The tragedy of
Harold
Godwinesson,
once king of england

Hugh Bibbs, B.A.


Foreword


There is an ancient manuscript in the British Museum which tells the story, firsthand, of the last years of Harold Godwinesson.  It is a manuscript which has been ignored by historians for the simple reason that it tells a story contradictory to the official history.  All other sources from the same period which deal with King Harold II state that he was killed at the Battle of Hastings in A.D. 1066.  This manuscript tells that he survived the battle, barely, and was able to live under an assumed identity for the rest of his life. This text will examine the merits of the official history, and offer the reader an opportunity to know the unofficial story, and to choose between the two.




 

The Fate of King Harold II

In studying the life of King Harold II, we rely upon the accounts recorded in medieval manuscripts and, usually, the earlier the manuscript, the more credibility it has. There are just a handful which survive, and these only in copy form, to remain available to us at the beginning of the third millenium.

In addition to copies of the AngloSaxon Chronicle there are copies of other manuscripts written by AngloNorman historians living in the twelfth and thirteenth centuries.

The most quoted of these scribes has been William of Malmesbury, whose History of the Kings of England was compiled from all available source material in the twelfth century. Malmesburyís sources were not all that good, however. He found it impossible to sort out chronologies correctly from his sources, and so his own edited version of English history contains frequent errors. He was not an eyewitness to what he wrote of, and he admits readily his own difficulty as an objective historian with the contradictions in his sources.

The writings of John of Worcester also refer to the story of King Harold, but are largely dependent upon the same small repository of documentation used by Malmesbury.

Where the AngloSaxon records are concerned, much of what the later English medieval editors relied upon can be found in the AngloSaxon Chronicle itself. The annual Chronicle, being one of the few contemporary accounts of events in the early English middle ages, can be relied upon as definitive. When secondary sources contradict it, the Chronicle is the undisputed authority. In addition to the AngloSaxon sources, however, there are two very good Norman sources. They both have an account of the aftermath of the battle of Hastings.

William of Poitiers' Gesta Guillelmi (circa A.D.1075) reports that after the battle Harold's body was brought into the Duke's camp, and that Duke William may have buried the remains at seaside.

Additionally (with our confirmation after referring to English Historical Documents Vol.II 1042-1189), reader Mike Mallett correctly writes the following...

The account of the contemporary chronicler William of Poitiers, states that the body of Harold was given to William Malet for burial: "The two brothers of the King were found near him and Harold himself, stripped of all badges of honour, could not be identified by his face but only by certain marks on his body. His corpse was brought into the Duke's camp, and William gave it for burial to William, surnamed Malet, and not to Harold's mother, who offered for the body of her beloved son its weight in gold. For the Duke thought it unseemly to receive money for such merchandise, and equally he considered it wrong that Harold should be buried as his mother wished, since so many men lay unburied because of his avarice. They said in jest that he who had guarded the coast with such insensate zeal should be buried by the seashore"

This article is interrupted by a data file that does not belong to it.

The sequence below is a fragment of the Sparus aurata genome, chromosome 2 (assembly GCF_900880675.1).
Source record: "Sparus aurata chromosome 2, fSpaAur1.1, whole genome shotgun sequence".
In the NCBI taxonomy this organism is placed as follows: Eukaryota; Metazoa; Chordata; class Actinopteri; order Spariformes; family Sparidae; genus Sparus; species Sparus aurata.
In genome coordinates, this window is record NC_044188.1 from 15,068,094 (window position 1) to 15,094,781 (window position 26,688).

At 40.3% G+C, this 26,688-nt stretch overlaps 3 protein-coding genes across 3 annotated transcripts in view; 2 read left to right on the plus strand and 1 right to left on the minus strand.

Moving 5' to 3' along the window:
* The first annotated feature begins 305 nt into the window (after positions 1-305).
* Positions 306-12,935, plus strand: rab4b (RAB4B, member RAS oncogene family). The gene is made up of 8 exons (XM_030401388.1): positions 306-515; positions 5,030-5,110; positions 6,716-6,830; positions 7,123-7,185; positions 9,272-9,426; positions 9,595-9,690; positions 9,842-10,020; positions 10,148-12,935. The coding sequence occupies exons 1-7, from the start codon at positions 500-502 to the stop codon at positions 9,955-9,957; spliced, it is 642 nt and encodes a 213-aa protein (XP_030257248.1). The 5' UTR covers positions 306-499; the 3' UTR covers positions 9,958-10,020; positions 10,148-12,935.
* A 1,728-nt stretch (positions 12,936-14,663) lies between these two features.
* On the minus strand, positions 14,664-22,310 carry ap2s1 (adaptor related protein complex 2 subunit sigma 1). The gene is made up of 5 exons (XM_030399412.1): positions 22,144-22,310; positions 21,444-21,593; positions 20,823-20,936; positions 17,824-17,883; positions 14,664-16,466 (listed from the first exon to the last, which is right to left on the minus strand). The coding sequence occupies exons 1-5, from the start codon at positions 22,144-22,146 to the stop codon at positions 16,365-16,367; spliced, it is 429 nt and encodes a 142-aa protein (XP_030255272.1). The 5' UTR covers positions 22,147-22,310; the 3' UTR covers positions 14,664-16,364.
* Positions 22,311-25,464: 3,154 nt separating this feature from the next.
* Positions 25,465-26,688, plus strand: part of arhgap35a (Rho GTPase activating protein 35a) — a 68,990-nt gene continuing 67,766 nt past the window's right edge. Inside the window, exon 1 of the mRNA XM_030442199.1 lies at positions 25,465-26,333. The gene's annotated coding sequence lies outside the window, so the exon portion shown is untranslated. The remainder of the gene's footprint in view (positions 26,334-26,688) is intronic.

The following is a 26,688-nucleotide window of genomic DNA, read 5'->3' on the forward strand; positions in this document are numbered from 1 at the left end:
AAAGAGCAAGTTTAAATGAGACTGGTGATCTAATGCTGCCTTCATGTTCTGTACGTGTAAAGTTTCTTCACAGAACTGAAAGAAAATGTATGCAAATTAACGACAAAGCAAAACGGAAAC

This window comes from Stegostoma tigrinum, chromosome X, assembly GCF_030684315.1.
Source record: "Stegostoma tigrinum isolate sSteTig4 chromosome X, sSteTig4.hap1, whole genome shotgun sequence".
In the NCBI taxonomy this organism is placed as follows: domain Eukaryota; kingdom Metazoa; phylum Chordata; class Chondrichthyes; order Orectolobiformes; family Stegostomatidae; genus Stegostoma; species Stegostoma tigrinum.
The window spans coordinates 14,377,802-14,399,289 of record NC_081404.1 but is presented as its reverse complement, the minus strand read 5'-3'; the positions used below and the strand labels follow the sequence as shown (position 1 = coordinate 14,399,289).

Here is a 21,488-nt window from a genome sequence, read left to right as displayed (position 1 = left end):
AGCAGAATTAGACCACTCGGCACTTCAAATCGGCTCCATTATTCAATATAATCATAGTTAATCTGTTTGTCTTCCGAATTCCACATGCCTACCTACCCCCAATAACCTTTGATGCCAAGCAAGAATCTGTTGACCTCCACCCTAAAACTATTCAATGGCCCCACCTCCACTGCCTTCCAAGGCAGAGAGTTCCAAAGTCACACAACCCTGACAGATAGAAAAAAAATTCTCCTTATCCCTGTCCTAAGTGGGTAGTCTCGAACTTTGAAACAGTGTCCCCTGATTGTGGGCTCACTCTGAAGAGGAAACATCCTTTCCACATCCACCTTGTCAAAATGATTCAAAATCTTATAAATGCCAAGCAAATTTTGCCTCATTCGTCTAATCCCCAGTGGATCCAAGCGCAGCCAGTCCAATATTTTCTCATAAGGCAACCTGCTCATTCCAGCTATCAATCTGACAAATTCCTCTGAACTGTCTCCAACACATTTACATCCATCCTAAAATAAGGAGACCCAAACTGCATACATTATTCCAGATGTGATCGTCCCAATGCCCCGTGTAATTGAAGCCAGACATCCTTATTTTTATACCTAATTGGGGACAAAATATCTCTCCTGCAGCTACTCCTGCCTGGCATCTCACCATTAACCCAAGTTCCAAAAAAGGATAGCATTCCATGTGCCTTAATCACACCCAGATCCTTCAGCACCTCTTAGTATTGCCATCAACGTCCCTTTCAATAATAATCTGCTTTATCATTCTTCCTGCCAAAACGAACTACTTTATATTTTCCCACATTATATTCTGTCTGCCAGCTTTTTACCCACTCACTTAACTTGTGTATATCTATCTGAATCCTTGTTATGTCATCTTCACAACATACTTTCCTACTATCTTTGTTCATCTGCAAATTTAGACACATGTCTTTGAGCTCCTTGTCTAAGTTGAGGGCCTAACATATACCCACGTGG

The Carmen of Hastingae Proelio by Bishop Guy of Amiens (circa A.D.1066) provides the best account of the Battle of Hastings. He confirms the story found in Poitier's version, but adds significantly to the detail.

"Harold's dismembered body gathered together, and wrapped what he had gathered in fine purple linen; and returning to his camp by the sea, he bore it with him, that he might carry out the customary funeral rites."

When Lady Gytha offered the Conqueror its weight in gold for her son Harold's body, "the Duke, infuriated, utterly rejected both petitions, swearing that he would sooner entrust the shores of that very port to him- under a heap of stones. Therefore, even as he had sworn, he commanded the body to be buried in the earth on the high summit of a cliff..." A memorial stone was inscribed as follows:

"By the Duke's commands, O Harold, you rest here a king, That you may still be guardian of the shore and sea".

As the medievalist Nick Austin of Crowhurst has pointed out, Harold was given a full-blown Viking burial.

The only other source for Harold which exists in an Anglosaxon manuscript which is not a much later copy, but is an original late twelfth or early thirteenth century copy, is from the Abbey of Waltham.

This manuscript is entitled Vita Haroldi.

 

 

 

The Vita Haroldi

 

The Vita Haroldi manuscript was kept by the Abbey of Waltham in honour of their royal patron, King Harold, who survived a terrible sickness under their care during the reign of Edward the Confessor. Haroldís personal religious conversion occurred during his convalescence there. Haroldís father, Earl Godwine of Wessex, was the power behind the throne during Edward's reign. The patronage of Earl Harold kept the Abbey at Waltham going.